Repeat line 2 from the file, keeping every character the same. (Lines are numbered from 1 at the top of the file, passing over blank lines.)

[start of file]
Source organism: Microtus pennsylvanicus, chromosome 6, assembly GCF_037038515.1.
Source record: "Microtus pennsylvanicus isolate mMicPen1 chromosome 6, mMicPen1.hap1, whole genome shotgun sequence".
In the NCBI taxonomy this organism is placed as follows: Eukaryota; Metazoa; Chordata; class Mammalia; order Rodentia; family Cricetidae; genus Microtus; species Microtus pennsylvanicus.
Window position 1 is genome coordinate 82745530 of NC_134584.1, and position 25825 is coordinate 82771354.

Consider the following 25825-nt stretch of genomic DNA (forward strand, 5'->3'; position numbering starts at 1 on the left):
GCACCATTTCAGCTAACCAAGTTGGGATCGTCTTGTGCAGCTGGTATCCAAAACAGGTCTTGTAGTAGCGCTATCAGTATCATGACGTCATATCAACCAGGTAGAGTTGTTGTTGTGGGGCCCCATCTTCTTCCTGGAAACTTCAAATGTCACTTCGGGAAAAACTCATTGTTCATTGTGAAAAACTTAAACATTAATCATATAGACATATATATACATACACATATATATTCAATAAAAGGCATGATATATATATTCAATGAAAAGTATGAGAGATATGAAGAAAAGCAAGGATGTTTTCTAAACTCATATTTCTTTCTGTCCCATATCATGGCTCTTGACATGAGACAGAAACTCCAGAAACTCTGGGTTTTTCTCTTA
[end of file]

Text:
Source record: "Microtus pennsylvanicus isolate mMicPen1 chromosome 6, mMicPen1.hap1, whole genome shotgun sequence".